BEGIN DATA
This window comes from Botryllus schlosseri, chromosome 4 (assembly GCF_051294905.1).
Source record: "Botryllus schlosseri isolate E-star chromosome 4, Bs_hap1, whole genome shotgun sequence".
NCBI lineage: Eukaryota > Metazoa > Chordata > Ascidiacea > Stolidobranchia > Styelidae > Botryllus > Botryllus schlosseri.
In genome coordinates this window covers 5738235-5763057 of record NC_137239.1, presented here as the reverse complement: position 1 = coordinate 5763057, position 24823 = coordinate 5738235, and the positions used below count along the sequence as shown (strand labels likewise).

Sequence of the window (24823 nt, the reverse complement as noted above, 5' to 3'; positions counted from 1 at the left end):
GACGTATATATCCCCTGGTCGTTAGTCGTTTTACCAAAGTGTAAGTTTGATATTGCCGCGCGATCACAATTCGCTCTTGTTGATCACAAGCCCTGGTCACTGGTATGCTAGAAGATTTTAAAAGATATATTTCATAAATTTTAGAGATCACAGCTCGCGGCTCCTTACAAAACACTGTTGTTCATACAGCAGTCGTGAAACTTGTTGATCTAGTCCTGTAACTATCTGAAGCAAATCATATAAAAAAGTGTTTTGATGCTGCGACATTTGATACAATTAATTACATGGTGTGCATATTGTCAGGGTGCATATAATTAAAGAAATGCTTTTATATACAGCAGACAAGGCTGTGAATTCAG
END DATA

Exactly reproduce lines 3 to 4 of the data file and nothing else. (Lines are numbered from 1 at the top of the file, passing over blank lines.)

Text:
NCBI lineage: Eukaryota > Metazoa > Chordata > Ascidiacea > Stolidobranchia > Styelidae > Botryllus > Botryllus schlosseri.
In genome coordinates this window covers 5738235-5763057 of record NC_137239.1, presented here as the reverse complement: position 1 = coordinate 5763057, position 24823 = coordinate 5738235, and the positions used below count along the sequence as shown (strand labels likewise).